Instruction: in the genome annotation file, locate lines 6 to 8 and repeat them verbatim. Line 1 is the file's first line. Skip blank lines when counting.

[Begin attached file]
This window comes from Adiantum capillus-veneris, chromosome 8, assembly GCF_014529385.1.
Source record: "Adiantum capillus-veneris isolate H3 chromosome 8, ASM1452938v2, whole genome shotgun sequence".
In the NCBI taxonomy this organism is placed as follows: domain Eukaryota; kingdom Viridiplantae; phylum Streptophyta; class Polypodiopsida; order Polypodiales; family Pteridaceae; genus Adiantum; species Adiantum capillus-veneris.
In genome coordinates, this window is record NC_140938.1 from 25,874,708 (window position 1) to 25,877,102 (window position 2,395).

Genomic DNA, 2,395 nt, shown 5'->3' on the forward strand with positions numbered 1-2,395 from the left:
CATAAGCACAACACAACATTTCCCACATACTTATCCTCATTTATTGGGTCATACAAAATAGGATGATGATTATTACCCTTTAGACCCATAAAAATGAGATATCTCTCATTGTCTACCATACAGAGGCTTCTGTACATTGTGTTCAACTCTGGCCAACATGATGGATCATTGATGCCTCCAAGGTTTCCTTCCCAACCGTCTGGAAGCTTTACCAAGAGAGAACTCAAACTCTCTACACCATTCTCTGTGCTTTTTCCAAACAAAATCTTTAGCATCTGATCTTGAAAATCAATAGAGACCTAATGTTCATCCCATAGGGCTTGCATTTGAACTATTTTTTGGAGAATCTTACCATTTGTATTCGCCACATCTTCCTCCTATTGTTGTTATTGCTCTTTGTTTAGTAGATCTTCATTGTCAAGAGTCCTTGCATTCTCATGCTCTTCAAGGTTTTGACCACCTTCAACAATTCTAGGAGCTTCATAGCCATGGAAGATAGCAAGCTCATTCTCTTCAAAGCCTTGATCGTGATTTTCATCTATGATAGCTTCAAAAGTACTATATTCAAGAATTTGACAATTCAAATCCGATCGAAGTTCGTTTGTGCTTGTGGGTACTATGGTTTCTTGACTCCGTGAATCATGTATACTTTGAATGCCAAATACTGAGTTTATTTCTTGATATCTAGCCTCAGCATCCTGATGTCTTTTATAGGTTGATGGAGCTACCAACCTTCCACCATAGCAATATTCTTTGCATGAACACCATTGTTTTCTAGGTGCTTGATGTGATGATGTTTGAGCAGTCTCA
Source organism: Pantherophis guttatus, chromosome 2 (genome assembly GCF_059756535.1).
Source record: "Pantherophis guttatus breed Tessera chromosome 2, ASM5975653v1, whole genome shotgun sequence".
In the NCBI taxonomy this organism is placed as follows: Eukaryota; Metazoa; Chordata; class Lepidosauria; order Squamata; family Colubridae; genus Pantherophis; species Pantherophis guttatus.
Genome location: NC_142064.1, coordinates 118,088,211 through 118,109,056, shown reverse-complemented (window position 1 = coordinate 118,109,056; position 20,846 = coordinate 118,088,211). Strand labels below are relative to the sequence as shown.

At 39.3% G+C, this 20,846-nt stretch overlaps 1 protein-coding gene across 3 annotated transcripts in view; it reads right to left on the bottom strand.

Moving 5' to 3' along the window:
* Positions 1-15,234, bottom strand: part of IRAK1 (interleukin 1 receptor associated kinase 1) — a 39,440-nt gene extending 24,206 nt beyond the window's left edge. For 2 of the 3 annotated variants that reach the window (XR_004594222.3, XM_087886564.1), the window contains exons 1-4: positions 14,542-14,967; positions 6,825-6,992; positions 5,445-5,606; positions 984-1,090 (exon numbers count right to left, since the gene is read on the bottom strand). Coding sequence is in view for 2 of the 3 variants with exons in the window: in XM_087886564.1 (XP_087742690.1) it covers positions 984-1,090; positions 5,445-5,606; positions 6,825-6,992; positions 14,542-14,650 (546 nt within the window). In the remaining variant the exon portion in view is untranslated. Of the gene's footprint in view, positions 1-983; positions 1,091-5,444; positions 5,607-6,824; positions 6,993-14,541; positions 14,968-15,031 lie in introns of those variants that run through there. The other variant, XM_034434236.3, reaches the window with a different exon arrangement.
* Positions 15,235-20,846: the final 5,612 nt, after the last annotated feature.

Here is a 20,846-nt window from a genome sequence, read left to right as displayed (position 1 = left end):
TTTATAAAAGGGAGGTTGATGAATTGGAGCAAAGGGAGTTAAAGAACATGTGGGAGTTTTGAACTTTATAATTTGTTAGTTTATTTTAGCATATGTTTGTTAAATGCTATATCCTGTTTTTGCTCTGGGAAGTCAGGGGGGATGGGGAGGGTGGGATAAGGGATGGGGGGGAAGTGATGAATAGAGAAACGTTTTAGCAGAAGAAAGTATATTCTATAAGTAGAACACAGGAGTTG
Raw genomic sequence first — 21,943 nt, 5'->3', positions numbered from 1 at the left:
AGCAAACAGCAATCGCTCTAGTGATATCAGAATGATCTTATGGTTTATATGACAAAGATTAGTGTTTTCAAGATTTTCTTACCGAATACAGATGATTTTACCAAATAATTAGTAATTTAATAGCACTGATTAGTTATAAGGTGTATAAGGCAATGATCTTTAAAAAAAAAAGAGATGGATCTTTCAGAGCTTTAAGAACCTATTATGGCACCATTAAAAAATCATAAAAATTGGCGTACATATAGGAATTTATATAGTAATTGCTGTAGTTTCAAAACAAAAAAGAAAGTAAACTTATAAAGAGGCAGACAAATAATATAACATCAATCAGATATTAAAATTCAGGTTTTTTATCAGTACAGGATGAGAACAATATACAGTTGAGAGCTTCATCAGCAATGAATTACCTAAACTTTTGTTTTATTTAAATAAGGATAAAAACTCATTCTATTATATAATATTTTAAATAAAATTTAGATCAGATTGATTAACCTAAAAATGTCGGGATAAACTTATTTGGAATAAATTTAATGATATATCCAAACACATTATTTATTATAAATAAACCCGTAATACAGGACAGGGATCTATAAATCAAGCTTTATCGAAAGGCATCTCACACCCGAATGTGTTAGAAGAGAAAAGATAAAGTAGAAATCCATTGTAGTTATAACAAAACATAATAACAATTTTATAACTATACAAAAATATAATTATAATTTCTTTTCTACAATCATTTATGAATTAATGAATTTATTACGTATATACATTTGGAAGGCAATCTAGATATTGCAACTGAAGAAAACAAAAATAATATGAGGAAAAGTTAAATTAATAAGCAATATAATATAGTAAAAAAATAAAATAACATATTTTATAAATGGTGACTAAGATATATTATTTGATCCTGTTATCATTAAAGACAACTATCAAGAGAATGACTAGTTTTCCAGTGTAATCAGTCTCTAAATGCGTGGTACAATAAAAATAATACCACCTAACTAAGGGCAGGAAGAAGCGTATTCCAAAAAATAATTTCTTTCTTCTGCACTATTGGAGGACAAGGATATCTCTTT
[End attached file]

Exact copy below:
CATAAGCACAACACAACATTTCCCACATACTTATCCTCATTTATTGGGTCATACAAAATAGGATGATGATTATTACCCTTTAGACCCATAAAAATGAGATATCTCTCATTGTCTACCATACAGAGGCTTCTGTACATTGTGTTCAACTCTGGCCAACATGATGGATCATTGATGCCTCCAAGGTTTCCTTCCCAACCGTCTGGAAGCTTTACCAAGAGAGAACTCAAACTCTCTACACCATTCTCTGTGCTTTTTCCAAACAAAATCTTTAGCATCTGATCTTGAAAATCAATAGAGACCTAATGTTCATCCCATAGGGCTTGCATTTGAACTATTTTTTGGAGAATCTTACCATTTGTATTCGCCACATCTTCCTCCTATTGTTGTTATTGCTCTTTGTTTAGTAGATCTTCATTGTCAAGAGTCCTTGCATTCTCATGCTCTTCAAGGTTTTGACCACCTTCAACAATTCTAGGAGCTTCATAGCCATGGAAGATAGCAAGCTCATTCTCTTCAAAGCCTTGATCGTGATTTTCATCTATGATAGCTTCAAAAGTACTATATTCAAGAATTTGACAATTCAAATCCGATCGAAGTTCGTTTGTGCTTGTGGGTACTATGGTTTCTTGACTCCGTGAATCATGTATACTTTGAATGCCAAATACTGAGTTTATTTCTTGATATCTAGCCTCAGCATCCTGATGTCTTTTATAGGTTGATGGAGCTACCAACCTTCCACCATAGCAATATTCTTTGCATGAACACCATTGTTTTCTAGGTGCTTGATGTGATGATGTTTGAGCAGTCTCA
Source organism: Pantherophis guttatus, chromosome 2 (genome assembly GCF_059756535.1).
Source record: "Pantherophis guttatus breed Tessera chromosome 2, ASM5975653v1, whole genome shotgun sequence".